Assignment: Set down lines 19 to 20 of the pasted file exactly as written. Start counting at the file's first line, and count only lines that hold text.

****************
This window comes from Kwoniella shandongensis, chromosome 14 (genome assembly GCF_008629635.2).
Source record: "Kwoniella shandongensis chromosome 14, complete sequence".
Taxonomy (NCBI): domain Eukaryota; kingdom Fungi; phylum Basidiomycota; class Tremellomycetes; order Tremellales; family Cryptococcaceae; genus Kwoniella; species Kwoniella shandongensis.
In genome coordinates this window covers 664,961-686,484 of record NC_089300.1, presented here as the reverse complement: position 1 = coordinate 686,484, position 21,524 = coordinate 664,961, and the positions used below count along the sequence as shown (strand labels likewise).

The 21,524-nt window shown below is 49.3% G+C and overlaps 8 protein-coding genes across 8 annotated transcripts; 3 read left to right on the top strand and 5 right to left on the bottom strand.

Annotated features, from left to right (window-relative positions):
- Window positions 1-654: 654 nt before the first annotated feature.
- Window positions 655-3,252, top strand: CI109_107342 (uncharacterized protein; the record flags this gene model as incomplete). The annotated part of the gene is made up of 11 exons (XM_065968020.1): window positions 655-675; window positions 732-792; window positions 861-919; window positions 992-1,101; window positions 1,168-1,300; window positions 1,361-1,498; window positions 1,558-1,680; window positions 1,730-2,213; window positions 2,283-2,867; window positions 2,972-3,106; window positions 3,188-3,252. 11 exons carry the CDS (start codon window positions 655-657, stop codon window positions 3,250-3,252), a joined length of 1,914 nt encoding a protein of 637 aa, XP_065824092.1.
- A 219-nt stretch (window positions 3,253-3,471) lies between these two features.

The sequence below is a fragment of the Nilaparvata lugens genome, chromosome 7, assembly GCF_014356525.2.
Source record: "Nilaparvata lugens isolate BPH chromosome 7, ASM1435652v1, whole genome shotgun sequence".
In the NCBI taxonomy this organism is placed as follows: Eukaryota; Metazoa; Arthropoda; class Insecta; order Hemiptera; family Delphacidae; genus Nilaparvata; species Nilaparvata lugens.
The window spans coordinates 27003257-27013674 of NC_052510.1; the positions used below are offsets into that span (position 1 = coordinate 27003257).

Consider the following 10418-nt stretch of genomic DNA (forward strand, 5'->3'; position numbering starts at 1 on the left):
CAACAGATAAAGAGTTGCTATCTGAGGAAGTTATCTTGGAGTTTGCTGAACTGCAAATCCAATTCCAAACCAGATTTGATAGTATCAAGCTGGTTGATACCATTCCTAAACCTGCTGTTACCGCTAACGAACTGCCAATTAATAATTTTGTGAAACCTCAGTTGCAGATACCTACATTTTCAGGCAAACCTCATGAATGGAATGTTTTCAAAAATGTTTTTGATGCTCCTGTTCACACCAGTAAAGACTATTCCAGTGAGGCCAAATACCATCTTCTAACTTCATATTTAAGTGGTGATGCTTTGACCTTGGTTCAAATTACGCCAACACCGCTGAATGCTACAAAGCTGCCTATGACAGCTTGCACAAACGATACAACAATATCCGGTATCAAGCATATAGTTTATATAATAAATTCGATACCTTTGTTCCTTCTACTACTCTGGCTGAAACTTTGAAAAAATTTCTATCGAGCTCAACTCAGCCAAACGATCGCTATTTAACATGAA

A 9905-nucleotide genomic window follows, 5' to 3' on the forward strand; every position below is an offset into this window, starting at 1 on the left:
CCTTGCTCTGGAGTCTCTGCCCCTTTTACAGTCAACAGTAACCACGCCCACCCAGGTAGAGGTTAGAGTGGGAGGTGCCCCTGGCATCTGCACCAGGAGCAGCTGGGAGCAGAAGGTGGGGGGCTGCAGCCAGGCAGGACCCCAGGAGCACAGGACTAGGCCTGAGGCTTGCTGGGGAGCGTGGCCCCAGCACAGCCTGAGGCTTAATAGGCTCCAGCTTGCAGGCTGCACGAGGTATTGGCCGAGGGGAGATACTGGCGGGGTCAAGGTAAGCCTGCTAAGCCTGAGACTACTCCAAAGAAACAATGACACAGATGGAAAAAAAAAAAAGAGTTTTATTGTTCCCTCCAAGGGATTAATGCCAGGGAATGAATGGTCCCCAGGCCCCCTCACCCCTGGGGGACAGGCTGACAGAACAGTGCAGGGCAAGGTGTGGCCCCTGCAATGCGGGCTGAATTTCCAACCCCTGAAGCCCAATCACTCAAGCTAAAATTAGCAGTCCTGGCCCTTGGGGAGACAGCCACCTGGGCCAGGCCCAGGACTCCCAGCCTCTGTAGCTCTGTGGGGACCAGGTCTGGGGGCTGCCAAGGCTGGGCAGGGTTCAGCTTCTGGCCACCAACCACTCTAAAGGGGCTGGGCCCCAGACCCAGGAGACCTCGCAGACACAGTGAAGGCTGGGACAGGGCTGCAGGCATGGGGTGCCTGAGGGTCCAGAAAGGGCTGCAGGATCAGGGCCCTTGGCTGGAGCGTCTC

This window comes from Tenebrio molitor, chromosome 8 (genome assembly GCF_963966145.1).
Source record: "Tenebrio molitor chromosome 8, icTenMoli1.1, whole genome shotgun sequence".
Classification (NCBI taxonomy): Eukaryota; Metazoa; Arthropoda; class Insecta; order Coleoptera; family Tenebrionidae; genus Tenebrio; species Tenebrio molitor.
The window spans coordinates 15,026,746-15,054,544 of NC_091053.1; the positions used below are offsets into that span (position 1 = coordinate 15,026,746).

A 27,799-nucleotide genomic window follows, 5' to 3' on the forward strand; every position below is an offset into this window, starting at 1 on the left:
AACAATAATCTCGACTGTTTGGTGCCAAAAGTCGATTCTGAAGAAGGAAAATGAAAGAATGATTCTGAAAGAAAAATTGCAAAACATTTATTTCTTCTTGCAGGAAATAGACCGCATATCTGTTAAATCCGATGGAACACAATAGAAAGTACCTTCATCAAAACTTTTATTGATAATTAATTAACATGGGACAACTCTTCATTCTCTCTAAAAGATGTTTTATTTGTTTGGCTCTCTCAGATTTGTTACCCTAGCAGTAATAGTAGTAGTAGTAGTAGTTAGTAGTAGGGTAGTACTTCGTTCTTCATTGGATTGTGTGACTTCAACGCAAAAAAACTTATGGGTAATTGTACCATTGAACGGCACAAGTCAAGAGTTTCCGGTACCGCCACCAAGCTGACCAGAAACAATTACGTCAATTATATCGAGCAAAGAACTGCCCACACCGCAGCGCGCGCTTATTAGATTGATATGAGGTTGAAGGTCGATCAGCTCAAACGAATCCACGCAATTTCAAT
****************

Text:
Source record: "Tenebrio molitor chromosome 8, icTenMoli1.1, whole genome shotgun sequence".
Classification (NCBI taxonomy): Eukaryota; Metazoa; Arthropoda; class Insecta; order Coleoptera; family Tenebrionidae; genus Tenebrio; species Tenebrio molitor.